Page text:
Many high school students with intellectual disability (ID), aged 18-22, are accessing college experiences via their transition services. These programs are called by different names, such as dual enrollment or concurrent enrollment, depending on their location. Regardless of the name, one thing they have in common is that they offer students with ID access to transition services in college settings, allowing access to college coursework, campus activities, and employment opportunities.
A recent article by Paul Riede published in the August issue of School Administrator (see page 46), describes how these programs have been developed through collaboration, planning, and the belief that students with ID have the right to go to college. Featured in the article are programs in Massachusetts, Wisconsin, and North Dakota, and perspectives from transition professionals, teachers, administrators, and students.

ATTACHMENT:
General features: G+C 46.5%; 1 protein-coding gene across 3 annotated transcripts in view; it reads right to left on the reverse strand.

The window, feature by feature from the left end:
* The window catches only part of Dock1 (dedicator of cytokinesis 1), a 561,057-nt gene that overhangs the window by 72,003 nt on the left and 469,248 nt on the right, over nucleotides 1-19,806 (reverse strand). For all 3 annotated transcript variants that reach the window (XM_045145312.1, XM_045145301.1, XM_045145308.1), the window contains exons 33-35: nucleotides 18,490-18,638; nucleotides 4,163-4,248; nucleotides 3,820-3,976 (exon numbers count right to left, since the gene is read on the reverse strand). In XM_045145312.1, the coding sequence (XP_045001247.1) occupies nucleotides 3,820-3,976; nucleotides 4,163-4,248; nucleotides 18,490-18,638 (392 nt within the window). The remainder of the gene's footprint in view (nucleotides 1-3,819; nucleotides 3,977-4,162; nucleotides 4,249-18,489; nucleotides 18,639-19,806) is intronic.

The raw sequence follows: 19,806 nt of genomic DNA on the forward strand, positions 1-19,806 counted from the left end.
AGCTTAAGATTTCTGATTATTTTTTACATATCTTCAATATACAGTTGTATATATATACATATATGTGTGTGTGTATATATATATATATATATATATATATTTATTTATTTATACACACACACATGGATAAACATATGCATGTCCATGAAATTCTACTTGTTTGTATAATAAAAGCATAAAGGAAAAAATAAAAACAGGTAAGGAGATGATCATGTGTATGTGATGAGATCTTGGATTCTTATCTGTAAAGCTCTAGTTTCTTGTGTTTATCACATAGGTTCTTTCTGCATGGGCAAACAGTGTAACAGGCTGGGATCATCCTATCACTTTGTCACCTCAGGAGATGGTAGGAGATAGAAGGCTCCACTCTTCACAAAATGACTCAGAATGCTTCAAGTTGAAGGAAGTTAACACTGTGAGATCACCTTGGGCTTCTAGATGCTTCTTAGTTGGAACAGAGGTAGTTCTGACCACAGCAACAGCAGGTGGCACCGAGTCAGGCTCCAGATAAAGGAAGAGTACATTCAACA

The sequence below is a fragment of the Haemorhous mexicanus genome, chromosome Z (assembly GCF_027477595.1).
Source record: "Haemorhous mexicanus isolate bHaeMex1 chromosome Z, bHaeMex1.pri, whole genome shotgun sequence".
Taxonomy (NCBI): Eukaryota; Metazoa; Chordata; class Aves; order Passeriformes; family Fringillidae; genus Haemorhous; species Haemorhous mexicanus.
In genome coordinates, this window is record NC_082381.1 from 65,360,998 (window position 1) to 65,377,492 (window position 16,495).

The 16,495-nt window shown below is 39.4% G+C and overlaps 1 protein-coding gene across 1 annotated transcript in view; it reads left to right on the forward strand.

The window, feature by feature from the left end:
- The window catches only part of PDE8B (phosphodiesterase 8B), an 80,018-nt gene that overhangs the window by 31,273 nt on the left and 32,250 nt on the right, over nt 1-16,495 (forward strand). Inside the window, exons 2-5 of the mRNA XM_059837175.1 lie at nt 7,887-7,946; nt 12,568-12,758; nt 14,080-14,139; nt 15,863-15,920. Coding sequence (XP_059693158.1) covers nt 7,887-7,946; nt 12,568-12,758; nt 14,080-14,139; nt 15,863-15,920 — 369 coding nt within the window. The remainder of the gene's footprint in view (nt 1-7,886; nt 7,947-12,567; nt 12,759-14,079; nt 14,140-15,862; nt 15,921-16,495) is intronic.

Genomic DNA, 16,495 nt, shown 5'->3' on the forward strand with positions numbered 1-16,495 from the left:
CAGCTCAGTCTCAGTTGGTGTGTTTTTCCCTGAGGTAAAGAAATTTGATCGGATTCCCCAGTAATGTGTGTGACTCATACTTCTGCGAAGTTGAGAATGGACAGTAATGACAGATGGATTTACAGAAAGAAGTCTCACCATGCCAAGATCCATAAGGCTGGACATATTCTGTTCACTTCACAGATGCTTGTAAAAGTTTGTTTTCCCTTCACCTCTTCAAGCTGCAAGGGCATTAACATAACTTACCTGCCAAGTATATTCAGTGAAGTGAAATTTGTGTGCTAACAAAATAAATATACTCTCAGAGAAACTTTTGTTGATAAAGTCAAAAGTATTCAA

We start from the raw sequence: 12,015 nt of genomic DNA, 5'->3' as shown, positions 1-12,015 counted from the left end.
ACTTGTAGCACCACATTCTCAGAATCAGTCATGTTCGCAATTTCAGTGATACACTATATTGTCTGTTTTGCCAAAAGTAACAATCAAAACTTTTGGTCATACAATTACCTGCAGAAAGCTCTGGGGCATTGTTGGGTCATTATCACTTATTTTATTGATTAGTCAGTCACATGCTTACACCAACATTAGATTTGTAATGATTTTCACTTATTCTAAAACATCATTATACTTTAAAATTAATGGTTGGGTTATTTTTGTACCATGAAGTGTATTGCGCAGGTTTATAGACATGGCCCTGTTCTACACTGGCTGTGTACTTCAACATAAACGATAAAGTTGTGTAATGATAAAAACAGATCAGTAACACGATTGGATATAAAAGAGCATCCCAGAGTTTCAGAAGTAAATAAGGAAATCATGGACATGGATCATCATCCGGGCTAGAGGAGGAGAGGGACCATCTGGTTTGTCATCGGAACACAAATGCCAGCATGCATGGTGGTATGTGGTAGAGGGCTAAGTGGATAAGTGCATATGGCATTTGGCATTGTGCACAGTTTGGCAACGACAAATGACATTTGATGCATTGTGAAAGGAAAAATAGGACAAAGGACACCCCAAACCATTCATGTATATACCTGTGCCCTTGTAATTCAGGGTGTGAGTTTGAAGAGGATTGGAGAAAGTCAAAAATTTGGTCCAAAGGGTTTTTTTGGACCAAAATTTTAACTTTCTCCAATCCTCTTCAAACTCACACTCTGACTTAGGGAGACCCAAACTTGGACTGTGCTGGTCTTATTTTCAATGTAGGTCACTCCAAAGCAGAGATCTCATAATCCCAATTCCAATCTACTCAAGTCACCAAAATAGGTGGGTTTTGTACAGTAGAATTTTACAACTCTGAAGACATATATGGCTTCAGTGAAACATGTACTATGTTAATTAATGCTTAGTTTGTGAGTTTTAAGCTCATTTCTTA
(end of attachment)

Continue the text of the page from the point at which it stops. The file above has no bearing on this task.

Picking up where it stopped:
This article offers school system administrators and in particular, school superintendents with information they can use to review their current transition programs for students 18 or older. College-based transition services are an emerging model that support collaboration between school districts, institutes of higher education, and state & local agencies. Think College offers a variety of resources to support dual enrollment and our dual enrollment innovation exchange page includes resources, news, frequently asked questions, and more.
If your school system doesn’t currently offer college experiences to students with ID, consider sharing this article with your school administrators.